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Pediatrics. 2013 Dec;132(6):e1649-58. doi: 10.1542/peds.2013-0108. Epub 2013 Nov 18.

Acetylcholinesterase activity and neurodevelopment in boys and girls.

Author information

1
Division of Global Health, Department of Family and Preventive Medicine, University of California-San Diego, 9500 Gilman Dr M/C 0725, La Jolla, CA 92093-0725. jrsuarez@ucsd.edu.

Abstract

BACKGROUND:

Organophosphate exposures can affect children's neurodevelopment, possibly due to neurotoxicity induced by acetylcholinesterase (AChE) inhibition, and may affect boys more than girls. We tested the hypothesis that lower AChE activity is associated with lower neurobehavioral development among children living in Ecuadorian floricultural communities.

METHODS:

In 2008, we examined 307 children (age: 4-9 years; 52% male) and quantified AChE activity and neurodevelopment in 5 domains: attention/executive functioning, language, memory/learning, visuospatial processing, and sensorimotor (NEPSY-II test). Associations were adjusted for demographic and socioeconomic characteristics and height-for-age, flower worker cohabitation, and hemoglobin concentration.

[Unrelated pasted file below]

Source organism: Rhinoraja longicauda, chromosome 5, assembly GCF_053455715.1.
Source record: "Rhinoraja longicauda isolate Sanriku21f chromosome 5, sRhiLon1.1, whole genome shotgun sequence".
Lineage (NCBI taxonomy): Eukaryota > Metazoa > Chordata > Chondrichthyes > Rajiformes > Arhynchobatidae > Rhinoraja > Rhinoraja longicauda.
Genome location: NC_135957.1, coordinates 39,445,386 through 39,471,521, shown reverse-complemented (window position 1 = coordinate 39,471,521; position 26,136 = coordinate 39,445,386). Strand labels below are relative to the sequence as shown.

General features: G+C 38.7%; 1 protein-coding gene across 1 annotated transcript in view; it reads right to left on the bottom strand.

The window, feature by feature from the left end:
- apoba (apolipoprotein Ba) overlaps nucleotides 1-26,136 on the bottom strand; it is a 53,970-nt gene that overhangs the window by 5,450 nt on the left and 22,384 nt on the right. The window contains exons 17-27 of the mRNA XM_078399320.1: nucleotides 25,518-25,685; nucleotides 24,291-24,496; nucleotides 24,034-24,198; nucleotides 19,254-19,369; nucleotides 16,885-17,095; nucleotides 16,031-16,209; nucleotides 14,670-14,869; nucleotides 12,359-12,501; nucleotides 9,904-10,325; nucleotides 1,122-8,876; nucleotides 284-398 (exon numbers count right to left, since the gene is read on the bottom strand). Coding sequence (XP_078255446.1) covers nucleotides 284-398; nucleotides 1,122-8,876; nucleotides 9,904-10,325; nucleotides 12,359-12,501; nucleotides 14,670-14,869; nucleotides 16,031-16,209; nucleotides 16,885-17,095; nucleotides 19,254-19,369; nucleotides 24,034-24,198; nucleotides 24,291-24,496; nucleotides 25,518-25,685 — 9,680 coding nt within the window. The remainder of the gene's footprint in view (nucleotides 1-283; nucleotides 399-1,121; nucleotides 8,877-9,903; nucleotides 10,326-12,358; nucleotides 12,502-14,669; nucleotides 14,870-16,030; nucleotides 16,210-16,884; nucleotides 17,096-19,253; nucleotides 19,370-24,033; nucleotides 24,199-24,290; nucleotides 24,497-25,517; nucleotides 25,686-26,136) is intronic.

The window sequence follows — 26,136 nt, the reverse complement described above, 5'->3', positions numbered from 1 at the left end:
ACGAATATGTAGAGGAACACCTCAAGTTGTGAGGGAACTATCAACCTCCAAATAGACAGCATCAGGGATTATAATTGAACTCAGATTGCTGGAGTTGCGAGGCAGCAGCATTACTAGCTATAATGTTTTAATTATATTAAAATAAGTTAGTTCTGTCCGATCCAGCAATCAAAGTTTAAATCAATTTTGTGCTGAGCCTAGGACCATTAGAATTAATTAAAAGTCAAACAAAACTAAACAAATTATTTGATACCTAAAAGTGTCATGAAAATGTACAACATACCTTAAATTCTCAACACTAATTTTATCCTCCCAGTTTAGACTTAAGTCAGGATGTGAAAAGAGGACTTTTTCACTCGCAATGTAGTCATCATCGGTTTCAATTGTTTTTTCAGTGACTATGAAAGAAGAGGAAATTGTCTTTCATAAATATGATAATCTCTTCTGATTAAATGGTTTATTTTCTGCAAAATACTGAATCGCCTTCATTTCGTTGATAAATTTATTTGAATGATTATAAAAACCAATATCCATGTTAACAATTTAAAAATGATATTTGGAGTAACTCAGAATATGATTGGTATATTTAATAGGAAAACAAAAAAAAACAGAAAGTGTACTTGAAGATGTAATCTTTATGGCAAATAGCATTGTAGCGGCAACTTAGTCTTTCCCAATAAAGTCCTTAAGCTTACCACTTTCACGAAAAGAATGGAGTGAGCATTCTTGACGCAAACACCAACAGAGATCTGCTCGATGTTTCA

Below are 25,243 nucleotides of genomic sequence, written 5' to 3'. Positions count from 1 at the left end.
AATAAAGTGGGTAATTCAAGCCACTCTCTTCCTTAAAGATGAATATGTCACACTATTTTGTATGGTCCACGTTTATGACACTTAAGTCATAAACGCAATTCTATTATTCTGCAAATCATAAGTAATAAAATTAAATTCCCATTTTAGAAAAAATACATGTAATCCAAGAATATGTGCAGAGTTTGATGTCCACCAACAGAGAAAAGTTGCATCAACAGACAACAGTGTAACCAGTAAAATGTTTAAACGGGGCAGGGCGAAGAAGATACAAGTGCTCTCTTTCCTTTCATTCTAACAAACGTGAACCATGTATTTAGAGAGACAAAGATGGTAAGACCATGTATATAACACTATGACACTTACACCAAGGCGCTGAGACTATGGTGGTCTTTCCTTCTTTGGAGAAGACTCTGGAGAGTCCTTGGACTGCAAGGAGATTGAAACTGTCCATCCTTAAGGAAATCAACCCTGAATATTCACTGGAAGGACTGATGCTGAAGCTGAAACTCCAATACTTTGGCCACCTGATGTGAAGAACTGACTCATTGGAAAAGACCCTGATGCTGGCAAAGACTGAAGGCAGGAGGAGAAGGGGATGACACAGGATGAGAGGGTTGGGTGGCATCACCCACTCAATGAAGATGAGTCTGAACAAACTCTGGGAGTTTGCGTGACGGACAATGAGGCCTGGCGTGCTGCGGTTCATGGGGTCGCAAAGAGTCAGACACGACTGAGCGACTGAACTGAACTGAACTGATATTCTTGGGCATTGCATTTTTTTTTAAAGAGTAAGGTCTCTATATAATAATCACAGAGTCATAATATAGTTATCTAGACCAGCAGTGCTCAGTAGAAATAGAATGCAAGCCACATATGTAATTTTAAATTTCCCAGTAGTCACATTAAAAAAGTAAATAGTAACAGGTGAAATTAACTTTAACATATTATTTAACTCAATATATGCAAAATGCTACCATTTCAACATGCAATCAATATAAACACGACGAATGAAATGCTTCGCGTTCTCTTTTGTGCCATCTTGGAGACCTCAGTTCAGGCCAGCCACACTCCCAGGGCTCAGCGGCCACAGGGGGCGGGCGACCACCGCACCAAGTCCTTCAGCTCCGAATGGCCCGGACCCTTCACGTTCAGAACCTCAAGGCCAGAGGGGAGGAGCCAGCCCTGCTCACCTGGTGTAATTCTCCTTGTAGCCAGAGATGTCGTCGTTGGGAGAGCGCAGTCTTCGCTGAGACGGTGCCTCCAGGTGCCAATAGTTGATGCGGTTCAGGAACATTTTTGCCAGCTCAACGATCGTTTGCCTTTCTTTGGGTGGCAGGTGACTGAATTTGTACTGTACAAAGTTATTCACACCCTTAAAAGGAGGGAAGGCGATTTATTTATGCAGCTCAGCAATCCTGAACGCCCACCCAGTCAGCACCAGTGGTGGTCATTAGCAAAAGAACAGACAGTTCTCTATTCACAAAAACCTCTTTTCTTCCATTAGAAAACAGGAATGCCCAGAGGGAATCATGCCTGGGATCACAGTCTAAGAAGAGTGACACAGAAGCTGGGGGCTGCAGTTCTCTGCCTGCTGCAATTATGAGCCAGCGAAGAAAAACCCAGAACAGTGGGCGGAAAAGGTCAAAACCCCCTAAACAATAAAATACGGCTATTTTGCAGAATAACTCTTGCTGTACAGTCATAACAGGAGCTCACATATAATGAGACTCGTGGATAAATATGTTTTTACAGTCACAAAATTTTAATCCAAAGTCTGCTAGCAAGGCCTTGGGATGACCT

RESULTS:

Mean ± standard deviation AChE activity was 3.14 ± 0.49 U/mL (similar for both genders). The range of scores among neurodevelopment subtests was 5.9 to 10.7 U (standard deviation: 2.6-4.9 U). Girls had a greater mean attention/executive functioning domain score than boys. In boys only, there were increased odds ratios of low (<9th percentile) neurodevelopment among those in the lowest tertile versus the highest tertile of AChE activity (odds ratios: total neurodevelopment: 5.14 [95% confidence interval (CI): 0.84 to 31.48]; attention/executive functioning domain: 4.55 [95% CI: 1.19 to 17.38], memory/learning domain: 6.03 [95% CI: 1.17 to 31.05]) after adjustment for socioeconomic and demographic factors, height-for-age, and hemoglobin. Within these domains, attention, inhibition and long-term memory subtests were most affected.

CONCLUSIONS:

Low AChE activity was associated with deficits in neurodevelopment, particularly in attention, inhibition, and memory in boys but not in girls. These critical cognitive skills affect learning and academic performance. Added precautions regarding secondary occupational pesticide exposure would be prudent.

KEYWORDS:

AChE; ADD; ADHD; Ecuador; acetylcholinesterase; agricultural communities; agriculture; attention; boys; children; floriculture; flower; girls; growth; inhibition; inhibitory control; memory; neurobehavioral development; neurodevelopment; pesticide; plantation

PMID:
24249815
PMCID:
PMC3838526
DOI:
10.1542/peds.2013-0108
[Indexed for MEDLINE]
Free PMC Article
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